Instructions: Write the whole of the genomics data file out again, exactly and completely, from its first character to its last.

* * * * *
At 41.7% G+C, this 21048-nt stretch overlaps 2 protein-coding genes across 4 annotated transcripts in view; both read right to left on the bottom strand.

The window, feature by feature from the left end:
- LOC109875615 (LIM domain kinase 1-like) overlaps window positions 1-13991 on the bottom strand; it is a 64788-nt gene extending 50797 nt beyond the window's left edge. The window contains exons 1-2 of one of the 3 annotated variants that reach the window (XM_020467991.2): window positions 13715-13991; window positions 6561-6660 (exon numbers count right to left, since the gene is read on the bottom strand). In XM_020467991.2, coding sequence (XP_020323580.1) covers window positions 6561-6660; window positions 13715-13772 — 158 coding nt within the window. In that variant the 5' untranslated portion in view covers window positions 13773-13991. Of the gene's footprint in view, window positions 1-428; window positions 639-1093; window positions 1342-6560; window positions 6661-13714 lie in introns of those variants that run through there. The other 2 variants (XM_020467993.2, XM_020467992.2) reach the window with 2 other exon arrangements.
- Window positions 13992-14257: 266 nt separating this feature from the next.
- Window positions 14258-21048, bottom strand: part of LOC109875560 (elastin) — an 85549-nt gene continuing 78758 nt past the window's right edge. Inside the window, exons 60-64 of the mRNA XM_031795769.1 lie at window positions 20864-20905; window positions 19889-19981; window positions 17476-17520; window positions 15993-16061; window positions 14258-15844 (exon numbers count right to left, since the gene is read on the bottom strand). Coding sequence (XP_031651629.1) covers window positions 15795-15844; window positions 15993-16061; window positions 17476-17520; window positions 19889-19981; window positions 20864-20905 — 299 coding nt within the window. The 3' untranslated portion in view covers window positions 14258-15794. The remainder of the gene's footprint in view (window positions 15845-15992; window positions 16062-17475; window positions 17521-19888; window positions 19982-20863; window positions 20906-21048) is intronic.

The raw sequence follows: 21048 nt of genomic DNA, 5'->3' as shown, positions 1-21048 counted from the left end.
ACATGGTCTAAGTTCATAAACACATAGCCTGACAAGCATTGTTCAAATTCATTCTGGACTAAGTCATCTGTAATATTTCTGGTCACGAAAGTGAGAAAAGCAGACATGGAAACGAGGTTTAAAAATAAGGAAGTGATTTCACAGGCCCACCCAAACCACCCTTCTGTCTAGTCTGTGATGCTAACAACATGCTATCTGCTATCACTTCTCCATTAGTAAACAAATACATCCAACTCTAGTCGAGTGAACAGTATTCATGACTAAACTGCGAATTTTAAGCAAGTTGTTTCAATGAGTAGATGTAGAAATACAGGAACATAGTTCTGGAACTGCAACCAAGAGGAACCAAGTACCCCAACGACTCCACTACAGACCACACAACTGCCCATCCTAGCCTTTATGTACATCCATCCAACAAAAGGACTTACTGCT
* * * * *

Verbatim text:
At 41.7% G+C, this 21048-nt stretch overlaps 2 protein-coding genes across 4 annotated transcripts in view; both read right to left on the bottom strand.

The window, feature by feature from the left end:
- LOC109875615 (LIM domain kinase 1-like) overlaps window positions 1-13991 on the bottom strand; it is a 64788-nt gene extending 50797 nt beyond the window's left edge. The window contains exons 1-2 of one of the 3 annotated variants that reach the window (XM_020467991.2): window positions 13715-13991; window positions 6561-6660 (exon numbers count right to left, since the gene is read on the bottom strand). In XM_020467991.2, coding sequence (XP_020323580.1) covers window positions 6561-6660; window positions 13715-13772 — 158 coding nt within the window. In that variant the 5' untranslated portion in view covers window positions 13773-13991. Of the gene's footprint in view, window positions 1-428; window positions 639-1093; window positions 1342-6560; window positions 6661-13714 lie in introns of those variants that run through there. The other 2 variants (XM_020467993.2, XM_020467992.2) reach the window with 2 other exon arrangements.
- Window positions 13992-14257: 266 nt separating this feature from the next.
- Window positions 14258-21048, bottom strand: part of LOC109875560 (elastin) — an 85549-nt gene continuing 78758 nt past the window's right edge. Inside the window, exons 60-64 of the mRNA XM_031795769.1 lie at window positions 20864-20905; window positions 19889-19981; window positions 17476-17520; window positions 15993-16061; window positions 14258-15844 (exon numbers count right to left, since the gene is read on the bottom strand). Coding sequence (XP_031651629.1) covers window positions 15795-15844; window positions 15993-16061; window positions 17476-17520; window positions 19889-19981; window positions 20864-20905 — 299 coding nt within the window. The 3' untranslated portion in view covers window positions 14258-15794. The remainder of the gene's footprint in view (window positions 15845-15992; window positions 16062-17475; window positions 17521-19888; window positions 19982-20863; window positions 20906-21048) is intronic.

The raw sequence follows: 21048 nt of genomic DNA, 5'->3' as shown, positions 1-21048 counted from the left end.
ACATGGTCTAAGTTCATAAACACATAGCCTGACAAGCATTGTTCAAATTCATTCTGGACTAAGTCATCTGTAATATTTCTGGTCACGAAAGTGAGAAAAGCAGACATGGAAACGAGGTTTAAAAATAAGGAAGTGATTTCACAGGCCCACCCAAACCACCCTTCTGTCTAGTCTGTGATGCTAACAACATGCTATCTGCTATCACTTCTCCATTAGTAAACAAATACATCCAACTCTAGTCGAGTGAACAGTATTCATGACTAAACTGCGAATTTTAAGCAAGTTGTTTCAATGAGTAGATGTAGAAATACAGGAACATAGTTCTGGAACTGCAACCAAGAGGAACCAAGTACCCCAACGACTCCACTACAGACCACACAACTGCCCATCCTAGCCTTTATGTACATCCATCCAACAAAAGGACTTACTGCT